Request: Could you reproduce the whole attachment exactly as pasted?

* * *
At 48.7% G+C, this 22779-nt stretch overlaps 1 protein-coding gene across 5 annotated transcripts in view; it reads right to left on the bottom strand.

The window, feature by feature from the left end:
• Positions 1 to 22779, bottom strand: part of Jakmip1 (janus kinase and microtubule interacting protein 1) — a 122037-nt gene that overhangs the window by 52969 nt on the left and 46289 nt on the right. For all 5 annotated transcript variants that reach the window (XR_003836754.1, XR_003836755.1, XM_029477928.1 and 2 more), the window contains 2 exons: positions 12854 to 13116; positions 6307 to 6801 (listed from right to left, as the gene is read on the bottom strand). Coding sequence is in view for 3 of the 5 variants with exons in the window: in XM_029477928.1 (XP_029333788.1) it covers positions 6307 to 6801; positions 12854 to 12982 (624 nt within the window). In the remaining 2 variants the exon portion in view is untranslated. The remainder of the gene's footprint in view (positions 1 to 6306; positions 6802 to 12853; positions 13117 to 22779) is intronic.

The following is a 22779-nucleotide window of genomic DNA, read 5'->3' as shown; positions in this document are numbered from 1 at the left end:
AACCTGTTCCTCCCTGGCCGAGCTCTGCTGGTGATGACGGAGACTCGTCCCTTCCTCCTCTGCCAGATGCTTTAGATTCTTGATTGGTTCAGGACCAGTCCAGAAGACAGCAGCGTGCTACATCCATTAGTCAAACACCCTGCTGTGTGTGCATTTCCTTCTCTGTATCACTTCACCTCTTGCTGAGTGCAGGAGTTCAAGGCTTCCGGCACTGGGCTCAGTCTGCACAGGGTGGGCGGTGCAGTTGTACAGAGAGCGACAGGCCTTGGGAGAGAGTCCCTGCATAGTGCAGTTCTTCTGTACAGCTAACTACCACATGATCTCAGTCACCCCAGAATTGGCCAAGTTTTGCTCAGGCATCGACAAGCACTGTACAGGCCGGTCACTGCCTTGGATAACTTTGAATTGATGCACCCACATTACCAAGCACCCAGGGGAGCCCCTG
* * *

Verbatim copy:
At 48.7% G+C, this 22779-nt stretch overlaps 1 protein-coding gene across 5 annotated transcripts in view; it reads right to left on the bottom strand.

The window, feature by feature from the left end:
• Positions 1 to 22779, bottom strand: part of Jakmip1 (janus kinase and microtubule interacting protein 1) — a 122037-nt gene that overhangs the window by 52969 nt on the left and 46289 nt on the right. For all 5 annotated transcript variants that reach the window (XR_003836754.1, XR_003836755.1, XM_029477928.1 and 2 more), the window contains 2 exons: positions 12854 to 13116; positions 6307 to 6801 (listed from right to left, as the gene is read on the bottom strand). Coding sequence is in view for 3 of the 5 variants with exons in the window: in XM_029477928.1 (XP_029333788.1) it covers positions 6307 to 6801; positions 12854 to 12982 (624 nt within the window). In the remaining 2 variants the exon portion in view is untranslated. The remainder of the gene's footprint in view (positions 1 to 6306; positions 6802 to 12853; positions 13117 to 22779) is intronic.

The following is a 22779-nucleotide window of genomic DNA, read 5'->3' as shown; positions in this document are numbered from 1 at the left end:
AACCTGTTCCTCCCTGGCCGAGCTCTGCTGGTGATGACGGAGACTCGTCCCTTCCTCCTCTGCCAGATGCTTTAGATTCTTGATTGGTTCAGGACCAGTCCAGAAGACAGCAGCGTGCTACATCCATTAGTCAAACACCCTGCTGTGTGTGCATTTCCTTCTCTGTATCACTTCACCTCTTGCTGAGTGCAGGAGTTCAAGGCTTCCGGCACTGGGCTCAGTCTGCACAGGGTGGGCGGTGCAGTTGTACAGAGAGCGACAGGCCTTGGGAGAGAGTCCCTGCATAGTGCAGTTCTTCTGTACAGCTAACTACCACATGATCTCAGTCACCCCAGAATTGGCCAAGTTTTGCTCAGGCATCGACAAGCACTGTACAGGCCGGTCACTGCCTTGGATAACTTTGAATTGATGCACCCACATTACCAAGCACCCAGGGGAGCCCCTG